Volatility Proofing Your Portfolio In Retirement

Now, how can we do that last part?

1. Make friends with dividends. Remember that market volatility often has little to do with a company's business fundamentals. In times of panic, a company's stock price might drop steeply even though nothing (or nothing much) has changed with its underlying business.

If your retirement plan has you selling shares no matter where we are in the business cycle, you could be in trouble. But with the right batch of investments, you could still count on income from dividends no matter what the markets are doing.

That's partially because a lot of companies are committed to making dividend payouts year-in and year-out. Of course that doesn't mean that they will always be able to do so, but if they have a history of it--and there are plenty of firms out there that have increased their dividend payouts every year over 20, 30, or even 50 years running.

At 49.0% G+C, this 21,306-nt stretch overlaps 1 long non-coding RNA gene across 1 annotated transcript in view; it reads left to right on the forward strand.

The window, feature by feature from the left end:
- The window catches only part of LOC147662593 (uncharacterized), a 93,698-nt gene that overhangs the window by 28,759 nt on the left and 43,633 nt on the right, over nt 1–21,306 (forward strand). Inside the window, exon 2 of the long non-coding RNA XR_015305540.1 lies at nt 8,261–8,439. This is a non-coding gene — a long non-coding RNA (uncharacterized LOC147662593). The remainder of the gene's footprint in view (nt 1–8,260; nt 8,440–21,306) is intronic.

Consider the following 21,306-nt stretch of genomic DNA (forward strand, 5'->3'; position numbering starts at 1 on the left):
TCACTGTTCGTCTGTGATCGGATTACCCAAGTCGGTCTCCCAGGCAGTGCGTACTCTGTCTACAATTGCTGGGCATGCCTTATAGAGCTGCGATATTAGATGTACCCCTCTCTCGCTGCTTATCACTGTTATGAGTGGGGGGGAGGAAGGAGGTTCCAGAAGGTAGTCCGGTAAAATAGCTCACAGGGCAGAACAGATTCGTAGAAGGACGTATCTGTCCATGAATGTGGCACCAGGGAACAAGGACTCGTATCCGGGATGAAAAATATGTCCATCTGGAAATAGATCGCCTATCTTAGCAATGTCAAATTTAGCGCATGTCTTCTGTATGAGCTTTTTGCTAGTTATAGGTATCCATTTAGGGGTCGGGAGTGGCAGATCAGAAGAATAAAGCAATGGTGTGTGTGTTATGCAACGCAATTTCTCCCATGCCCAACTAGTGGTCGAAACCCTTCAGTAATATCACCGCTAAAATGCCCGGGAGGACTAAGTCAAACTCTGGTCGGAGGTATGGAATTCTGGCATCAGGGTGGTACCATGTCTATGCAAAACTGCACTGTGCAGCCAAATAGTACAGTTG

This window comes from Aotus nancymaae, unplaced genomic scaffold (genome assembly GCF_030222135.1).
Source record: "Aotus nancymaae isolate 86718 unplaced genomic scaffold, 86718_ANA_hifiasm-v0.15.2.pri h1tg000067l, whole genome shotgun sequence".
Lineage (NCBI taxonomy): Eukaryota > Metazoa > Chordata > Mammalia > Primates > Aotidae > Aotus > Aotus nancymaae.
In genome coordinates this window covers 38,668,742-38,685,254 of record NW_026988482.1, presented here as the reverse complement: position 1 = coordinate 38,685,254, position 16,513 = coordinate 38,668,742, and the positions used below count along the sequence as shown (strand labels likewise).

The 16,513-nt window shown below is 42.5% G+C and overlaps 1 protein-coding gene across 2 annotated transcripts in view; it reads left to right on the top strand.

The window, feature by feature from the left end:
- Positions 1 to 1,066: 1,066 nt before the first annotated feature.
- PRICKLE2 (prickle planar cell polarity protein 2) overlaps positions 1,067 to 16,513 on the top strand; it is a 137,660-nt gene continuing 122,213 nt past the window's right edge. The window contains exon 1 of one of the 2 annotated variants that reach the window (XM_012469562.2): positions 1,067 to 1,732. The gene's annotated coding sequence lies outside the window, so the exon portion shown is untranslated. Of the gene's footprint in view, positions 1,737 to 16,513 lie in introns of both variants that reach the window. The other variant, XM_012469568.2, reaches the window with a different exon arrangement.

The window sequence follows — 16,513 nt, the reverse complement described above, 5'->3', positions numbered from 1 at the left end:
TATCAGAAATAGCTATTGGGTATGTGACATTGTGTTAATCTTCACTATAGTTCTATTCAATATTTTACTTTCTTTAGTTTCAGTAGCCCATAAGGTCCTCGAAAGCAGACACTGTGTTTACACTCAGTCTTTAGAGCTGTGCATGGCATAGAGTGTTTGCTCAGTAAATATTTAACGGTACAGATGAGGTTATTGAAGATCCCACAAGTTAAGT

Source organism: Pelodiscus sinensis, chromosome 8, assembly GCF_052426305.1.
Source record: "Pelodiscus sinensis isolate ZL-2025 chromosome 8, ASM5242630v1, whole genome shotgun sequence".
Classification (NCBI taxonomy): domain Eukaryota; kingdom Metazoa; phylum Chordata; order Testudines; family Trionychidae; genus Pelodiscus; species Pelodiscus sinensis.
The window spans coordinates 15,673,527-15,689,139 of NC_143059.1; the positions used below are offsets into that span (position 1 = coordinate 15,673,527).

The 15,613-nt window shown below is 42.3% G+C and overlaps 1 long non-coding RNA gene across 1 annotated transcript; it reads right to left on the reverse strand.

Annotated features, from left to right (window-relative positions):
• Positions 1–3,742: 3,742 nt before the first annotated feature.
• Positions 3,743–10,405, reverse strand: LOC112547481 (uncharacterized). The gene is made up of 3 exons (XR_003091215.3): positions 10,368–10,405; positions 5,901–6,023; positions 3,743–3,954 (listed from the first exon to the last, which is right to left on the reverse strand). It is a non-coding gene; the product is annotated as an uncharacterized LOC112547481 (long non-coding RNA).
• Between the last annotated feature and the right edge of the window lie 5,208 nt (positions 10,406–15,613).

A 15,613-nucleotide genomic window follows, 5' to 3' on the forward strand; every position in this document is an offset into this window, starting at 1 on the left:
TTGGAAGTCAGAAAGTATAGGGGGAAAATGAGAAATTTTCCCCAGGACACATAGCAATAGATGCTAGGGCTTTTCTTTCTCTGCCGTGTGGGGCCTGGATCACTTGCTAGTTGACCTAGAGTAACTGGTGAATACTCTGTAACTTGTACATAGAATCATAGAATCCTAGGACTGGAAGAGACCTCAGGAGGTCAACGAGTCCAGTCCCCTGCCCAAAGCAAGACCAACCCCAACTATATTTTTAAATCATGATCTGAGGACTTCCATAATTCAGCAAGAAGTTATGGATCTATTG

Shall we name some names? Coca-Cola (KO, forward yield 3.5%) has paid out increasing dividends for 57 consecutive years. ExxonMobil (XOM, forward yield 4.15%) has done so for 36 years. Altria (MO, forward yield 6%), 49 years.

That's the beginning of an industry-diversified, income-producing portfolio right there. But if you're not into picking stocks yourself, there are well-diversified, low-cost mutual fund and ETF options that can get you a portfolio yielding 4% or so with no trouble at all--and with some dividend growth too:

Invesco S&P 500 High Dividend Low Volatility (SPHD, yield around 4%). Big dividends and low volatility? It may sound too good to be true, but it's not. This 50-stock ETF portfolio is pretty close to a one-stop shop for domestic dividend investors, and its fees are low for an actively managed fund.

Vanguard Global ex-US Real Estate (VNQI, yield around 4.25%). This fund carries some emerging-markets risk, but with that risk comes opportunity for growth, all with a relatively big yield and of course Vanguard's ridiculously low fees.

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